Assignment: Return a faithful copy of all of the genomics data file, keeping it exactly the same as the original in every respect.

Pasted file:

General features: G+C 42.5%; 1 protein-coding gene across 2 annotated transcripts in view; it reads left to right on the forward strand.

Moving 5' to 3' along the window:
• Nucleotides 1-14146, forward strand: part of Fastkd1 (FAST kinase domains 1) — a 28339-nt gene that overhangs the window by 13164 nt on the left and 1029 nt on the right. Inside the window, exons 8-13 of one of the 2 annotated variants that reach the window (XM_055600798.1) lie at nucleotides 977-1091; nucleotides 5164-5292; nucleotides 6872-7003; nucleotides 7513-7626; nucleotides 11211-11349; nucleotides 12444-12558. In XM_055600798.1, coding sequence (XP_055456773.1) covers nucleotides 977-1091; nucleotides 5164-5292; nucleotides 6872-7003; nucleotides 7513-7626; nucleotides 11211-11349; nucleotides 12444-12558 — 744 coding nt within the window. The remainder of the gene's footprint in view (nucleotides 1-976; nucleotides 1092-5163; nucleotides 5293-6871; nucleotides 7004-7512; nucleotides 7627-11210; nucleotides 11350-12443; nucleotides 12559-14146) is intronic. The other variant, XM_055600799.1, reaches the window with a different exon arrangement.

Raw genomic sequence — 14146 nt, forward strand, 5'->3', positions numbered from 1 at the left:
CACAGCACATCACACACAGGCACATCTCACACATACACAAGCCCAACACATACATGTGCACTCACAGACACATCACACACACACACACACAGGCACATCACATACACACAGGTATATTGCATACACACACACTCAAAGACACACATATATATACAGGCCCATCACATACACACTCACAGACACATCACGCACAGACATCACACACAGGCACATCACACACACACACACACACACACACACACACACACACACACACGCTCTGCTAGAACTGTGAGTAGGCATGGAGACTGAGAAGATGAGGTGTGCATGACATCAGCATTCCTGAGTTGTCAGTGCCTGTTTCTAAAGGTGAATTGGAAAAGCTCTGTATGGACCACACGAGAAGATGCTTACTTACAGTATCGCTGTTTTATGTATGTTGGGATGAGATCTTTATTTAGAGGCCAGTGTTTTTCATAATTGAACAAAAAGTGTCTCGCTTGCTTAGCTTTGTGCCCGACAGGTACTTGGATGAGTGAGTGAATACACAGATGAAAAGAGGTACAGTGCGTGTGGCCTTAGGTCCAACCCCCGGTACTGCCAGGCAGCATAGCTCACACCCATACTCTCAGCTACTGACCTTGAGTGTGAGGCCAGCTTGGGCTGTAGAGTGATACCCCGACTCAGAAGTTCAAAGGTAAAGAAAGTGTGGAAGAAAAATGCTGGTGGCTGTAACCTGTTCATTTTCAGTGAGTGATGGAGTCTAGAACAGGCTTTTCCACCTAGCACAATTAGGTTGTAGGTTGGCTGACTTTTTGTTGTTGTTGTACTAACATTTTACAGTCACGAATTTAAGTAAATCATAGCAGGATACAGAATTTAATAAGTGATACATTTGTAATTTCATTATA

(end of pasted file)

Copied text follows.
General features: G+C 42.5%; 1 protein-coding gene across 2 annotated transcripts in view; it reads left to right on the forward strand.

Moving 5' to 3' along the window:
• Nucleotides 1-14146, forward strand: part of Fastkd1 (FAST kinase domains 1) — a 28339-nt gene that overhangs the window by 13164 nt on the left and 1029 nt on the right. Inside the window, exons 8-13 of one of the 2 annotated variants that reach the window (XM_055600798.1) lie at nucleotides 977-1091; nucleotides 5164-5292; nucleotides 6872-7003; nucleotides 7513-7626; nucleotides 11211-11349; nucleotides 12444-12558. In XM_055600798.1, coding sequence (XP_055456773.1) covers nucleotides 977-1091; nucleotides 5164-5292; nucleotides 6872-7003; nucleotides 7513-7626; nucleotides 11211-11349; nucleotides 12444-12558 — 744 coding nt within the window. The remainder of the gene's footprint in view (nucleotides 1-976; nucleotides 1092-5163; nucleotides 5293-6871; nucleotides 7004-7512; nucleotides 7627-11210; nucleotides 11350-12443; nucleotides 12559-14146) is intronic. The other variant, XM_055600799.1, reaches the window with a different exon arrangement.

Raw genomic sequence — 14146 nt, forward strand, 5'->3', positions numbered from 1 at the left:
CACAGCACATCACACACAGGCACATCTCACACATACACAAGCCCAACACATACATGTGCACTCACAGACACATCACACACACACACACACAGGCACATCACATACACACAGGTATATTGCATACACACACACTCAAAGACACACATATATATACAGGCCCATCACATACACACTCACAGACACATCACGCACAGACATCACACACAGGCACATCACACACACACACACACACACACACACACACACACACACACACGCTCTGCTAGAACTGTGAGTAGGCATGGAGACTGAGAAGATGAGGTGTGCATGACATCAGCATTCCTGAGTTGTCAGTGCCTGTTTCTAAAGGTGAATTGGAAAAGCTCTGTATGGACCACACGAGAAGATGCTTACTTACAGTATCGCTGTTTTATGTATGTTGGGATGAGATCTTTATTTAGAGGCCAGTGTTTTTCATAATTGAACAAAAAGTGTCTCGCTTGCTTAGCTTTGTGCCCGACAGGTACTTGGATGAGTGAGTGAATACACAGATGAAAAGAGGTACAGTGCGTGTGGCCTTAGGTCCAACCCCCGGTACTGCCAGGCAGCATAGCTCACACCCATACTCTCAGCTACTGACCTTGAGTGTGAGGCCAGCTTGGGCTGTAGAGTGATACCCCGACTCAGAAGTTCAAAGGTAAAGAAAGTGTGGAAGAAAAATGCTGGTGGCTGTAACCTGTTCATTTTCAGTGAGTGATGGAGTCTAGAACAGGCTTTTCCACCTAGCACAATTAGGTTGTAGGTTGGCTGACTTTTTGTTGTTGTTGTACTAACATTTTACAGTCACGAATTTAAGTAAATCATAGCAGGATACAGAATTTAATAAGTGATACATTTGTAATTTCATTATA